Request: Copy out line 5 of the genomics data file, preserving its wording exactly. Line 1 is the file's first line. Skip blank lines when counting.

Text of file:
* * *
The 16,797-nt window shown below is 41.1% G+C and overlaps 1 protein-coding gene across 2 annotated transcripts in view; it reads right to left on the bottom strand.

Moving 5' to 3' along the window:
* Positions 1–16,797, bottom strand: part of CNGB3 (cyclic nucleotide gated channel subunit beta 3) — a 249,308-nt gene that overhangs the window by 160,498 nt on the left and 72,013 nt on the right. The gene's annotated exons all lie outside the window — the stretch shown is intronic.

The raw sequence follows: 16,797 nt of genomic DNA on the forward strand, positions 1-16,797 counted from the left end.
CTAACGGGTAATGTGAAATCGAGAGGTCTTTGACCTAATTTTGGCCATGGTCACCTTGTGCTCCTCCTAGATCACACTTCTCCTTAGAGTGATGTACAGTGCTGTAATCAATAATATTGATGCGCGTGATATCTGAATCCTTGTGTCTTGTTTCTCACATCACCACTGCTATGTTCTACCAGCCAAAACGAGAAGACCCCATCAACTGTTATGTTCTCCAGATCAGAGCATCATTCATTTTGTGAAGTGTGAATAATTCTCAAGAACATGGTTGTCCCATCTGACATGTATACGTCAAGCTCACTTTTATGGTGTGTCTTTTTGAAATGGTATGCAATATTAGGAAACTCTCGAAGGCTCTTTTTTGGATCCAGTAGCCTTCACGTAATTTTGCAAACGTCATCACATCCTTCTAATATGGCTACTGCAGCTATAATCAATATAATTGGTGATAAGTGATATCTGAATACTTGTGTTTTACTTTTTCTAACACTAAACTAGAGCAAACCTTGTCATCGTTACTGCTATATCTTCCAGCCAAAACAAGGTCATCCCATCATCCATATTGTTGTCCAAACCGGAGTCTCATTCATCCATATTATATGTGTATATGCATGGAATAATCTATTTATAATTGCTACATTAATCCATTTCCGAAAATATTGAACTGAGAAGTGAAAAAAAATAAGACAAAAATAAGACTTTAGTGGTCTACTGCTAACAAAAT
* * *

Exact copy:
CTAACGGGTAATGTGAAATCGAGAGGTCTTTGACCTAATTTTGGCCATGGTCACCTTGTGCTCCTCCTAGATCACACTTCTCCTTAGAGTGATGTACAGTGCTGTAATCAATAATATTGATGCGCGTGATATCTGAATCCTTGTGTCTTGTTTCTCACATCACCACTGCTATGTTCTACCAGCCAAAACGAGAAGACCCCATCAACTGTTATGTTCTCCAGATCAGAGCATCATTCATTTTGTGAAGTGTGAATAATTCTCAAGAACATGGTTGTCCCATCTGACATGTATACGTCAAGCTCACTTTTATGGTGTGTCTTTTTGAAATGGTATGCAATATTAGGAAACTCTCGAAGGCTCTTTTTTGGATCCAGTAGCCTTCACGTAATTTTGCAAACGTCATCACATCCTTCTAATATGGCTACTGCAGCTATAATCAATATAATTGGTGATAAGTGATATCTGAATACTTGTGTTTTACTTTTTCTAACACTAAACTAGAGCAAACCTTGTCATCGTTACTGCTATATCTTCCAGCCAAAACAAGGTCATCCCATCATCCATATTGTTGTCCAAACCGGAGTCTCATTCATCCATATTATATGTGTATATGCATGGAATAATCTATTTATAATTGCTACATTAATCCATTTCCGAAAATATTGAACTGAGAAGTGAAAAAAAATAAGACAAAAATAAGACTTTAGTGGTCTACTGCTAACAAAAT